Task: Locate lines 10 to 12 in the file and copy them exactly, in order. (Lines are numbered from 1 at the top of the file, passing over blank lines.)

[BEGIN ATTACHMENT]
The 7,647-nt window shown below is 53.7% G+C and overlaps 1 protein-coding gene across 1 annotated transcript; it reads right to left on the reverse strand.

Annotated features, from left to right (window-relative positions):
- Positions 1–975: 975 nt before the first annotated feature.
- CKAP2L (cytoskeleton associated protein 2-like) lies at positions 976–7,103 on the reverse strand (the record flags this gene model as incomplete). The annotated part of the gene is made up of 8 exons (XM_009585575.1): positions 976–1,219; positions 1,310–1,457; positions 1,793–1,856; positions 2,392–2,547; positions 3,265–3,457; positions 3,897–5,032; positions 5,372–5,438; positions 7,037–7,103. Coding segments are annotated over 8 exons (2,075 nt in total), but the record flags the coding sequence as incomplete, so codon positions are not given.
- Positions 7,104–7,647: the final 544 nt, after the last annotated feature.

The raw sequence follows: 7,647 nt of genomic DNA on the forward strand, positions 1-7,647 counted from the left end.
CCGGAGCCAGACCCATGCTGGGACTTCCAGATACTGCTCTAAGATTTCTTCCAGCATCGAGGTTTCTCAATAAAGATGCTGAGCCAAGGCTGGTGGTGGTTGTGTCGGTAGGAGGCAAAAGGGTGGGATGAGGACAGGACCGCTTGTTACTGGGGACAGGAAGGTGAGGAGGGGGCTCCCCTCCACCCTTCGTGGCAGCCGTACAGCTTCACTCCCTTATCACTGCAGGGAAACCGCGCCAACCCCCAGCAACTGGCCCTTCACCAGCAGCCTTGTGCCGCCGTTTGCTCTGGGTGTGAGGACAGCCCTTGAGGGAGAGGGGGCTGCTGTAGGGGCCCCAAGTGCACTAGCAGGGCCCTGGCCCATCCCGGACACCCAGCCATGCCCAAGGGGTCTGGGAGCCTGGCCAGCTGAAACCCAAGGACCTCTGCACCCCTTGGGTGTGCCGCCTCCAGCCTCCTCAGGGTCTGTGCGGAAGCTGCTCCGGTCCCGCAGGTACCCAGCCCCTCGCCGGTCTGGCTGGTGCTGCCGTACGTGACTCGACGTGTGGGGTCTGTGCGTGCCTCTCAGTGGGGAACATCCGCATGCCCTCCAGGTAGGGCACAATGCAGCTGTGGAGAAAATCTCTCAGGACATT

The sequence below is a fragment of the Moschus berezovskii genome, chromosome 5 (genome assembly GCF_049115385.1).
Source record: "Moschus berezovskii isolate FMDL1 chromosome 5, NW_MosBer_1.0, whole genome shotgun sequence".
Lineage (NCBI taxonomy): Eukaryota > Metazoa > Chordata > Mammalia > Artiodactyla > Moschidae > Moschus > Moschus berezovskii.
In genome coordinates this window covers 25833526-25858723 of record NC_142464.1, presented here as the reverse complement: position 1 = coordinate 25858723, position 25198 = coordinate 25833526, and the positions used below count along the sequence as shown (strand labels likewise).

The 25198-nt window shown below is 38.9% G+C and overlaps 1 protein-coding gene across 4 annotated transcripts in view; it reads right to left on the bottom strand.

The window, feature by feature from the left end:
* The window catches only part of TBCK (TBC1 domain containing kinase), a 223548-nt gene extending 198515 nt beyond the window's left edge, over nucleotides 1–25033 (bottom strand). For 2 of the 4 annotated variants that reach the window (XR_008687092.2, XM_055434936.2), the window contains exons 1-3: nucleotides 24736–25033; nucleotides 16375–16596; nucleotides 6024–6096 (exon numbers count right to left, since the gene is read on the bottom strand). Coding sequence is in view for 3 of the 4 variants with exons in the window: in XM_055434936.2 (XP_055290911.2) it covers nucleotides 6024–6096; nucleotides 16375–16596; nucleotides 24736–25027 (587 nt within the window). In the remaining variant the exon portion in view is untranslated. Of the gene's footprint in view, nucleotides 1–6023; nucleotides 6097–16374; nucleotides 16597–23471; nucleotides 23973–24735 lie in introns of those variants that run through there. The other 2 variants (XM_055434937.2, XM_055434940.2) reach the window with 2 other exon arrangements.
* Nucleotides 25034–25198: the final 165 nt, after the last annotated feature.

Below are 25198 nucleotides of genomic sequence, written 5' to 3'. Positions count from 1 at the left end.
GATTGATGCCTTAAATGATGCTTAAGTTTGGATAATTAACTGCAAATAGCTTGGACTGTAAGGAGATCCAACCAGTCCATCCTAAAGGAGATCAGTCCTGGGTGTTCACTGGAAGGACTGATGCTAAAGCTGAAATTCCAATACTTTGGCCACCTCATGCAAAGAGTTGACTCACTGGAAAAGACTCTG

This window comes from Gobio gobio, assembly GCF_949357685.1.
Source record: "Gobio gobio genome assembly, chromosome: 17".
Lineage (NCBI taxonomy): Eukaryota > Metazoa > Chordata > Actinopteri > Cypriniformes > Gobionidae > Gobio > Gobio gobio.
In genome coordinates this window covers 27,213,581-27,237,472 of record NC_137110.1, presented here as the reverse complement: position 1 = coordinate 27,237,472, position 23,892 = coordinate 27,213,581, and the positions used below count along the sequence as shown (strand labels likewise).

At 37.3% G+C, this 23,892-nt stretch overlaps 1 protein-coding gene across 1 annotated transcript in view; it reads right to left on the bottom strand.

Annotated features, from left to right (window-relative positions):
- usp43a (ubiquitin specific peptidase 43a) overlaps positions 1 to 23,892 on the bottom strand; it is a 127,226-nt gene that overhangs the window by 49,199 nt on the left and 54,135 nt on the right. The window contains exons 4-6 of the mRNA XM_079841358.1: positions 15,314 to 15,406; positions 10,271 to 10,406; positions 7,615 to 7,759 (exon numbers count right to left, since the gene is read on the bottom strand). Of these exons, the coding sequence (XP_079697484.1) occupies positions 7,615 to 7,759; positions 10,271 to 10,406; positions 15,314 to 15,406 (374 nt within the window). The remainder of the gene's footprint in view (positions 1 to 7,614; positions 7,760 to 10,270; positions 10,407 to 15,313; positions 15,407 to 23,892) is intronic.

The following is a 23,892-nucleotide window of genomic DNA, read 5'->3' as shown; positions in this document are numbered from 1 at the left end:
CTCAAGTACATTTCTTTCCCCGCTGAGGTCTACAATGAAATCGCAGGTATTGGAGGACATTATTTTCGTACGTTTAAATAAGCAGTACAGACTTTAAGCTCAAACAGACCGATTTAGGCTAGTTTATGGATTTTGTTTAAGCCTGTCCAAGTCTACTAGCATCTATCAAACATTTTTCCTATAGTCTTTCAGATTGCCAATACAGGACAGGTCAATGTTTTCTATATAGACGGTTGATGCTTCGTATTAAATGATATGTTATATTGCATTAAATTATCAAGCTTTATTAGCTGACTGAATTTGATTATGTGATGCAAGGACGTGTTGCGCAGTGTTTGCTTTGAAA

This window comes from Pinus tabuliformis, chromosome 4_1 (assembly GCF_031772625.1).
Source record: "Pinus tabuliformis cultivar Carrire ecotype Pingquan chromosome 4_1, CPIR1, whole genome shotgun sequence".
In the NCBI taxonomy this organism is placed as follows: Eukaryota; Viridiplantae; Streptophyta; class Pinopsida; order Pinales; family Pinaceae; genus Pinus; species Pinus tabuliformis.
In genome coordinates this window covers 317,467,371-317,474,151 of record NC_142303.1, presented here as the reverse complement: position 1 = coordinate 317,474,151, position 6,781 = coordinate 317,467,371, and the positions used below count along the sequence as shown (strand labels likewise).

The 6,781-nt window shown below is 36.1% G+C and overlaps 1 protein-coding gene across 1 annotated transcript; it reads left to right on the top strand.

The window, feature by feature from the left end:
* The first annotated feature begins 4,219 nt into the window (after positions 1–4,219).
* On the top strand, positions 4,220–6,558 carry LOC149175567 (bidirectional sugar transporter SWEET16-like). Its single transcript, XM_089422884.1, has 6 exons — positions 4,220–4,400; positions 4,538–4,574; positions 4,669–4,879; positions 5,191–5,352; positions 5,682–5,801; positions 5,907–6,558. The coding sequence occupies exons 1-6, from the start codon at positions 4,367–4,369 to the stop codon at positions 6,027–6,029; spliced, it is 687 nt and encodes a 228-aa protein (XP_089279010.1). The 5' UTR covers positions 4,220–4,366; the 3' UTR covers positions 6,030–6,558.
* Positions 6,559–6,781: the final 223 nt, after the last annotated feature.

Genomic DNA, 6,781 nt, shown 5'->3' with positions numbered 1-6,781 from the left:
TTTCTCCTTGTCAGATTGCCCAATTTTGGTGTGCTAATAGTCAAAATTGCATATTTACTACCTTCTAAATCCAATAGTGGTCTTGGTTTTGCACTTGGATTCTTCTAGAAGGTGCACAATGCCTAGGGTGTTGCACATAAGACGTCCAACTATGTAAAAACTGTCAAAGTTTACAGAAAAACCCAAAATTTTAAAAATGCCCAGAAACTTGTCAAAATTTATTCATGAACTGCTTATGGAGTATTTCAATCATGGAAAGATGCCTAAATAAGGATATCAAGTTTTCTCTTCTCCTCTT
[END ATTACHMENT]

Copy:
Lineage (NCBI taxonomy): Eukaryota > Metazoa > Chordata > Mammalia > Artiodactyla > Moschidae > Moschus > Moschus berezovskii.
In genome coordinates this window covers 25833526-25858723 of record NC_142464.1, presented here as the reverse complement: position 1 = coordinate 25858723, position 25198 = coordinate 25833526, and the positions used below count along the sequence as shown (strand labels likewise).

The 25198-nt window shown below is 38.9% G+C and overlaps 1 protein-coding gene across 4 annotated transcripts in view; it reads right to left on the bottom strand.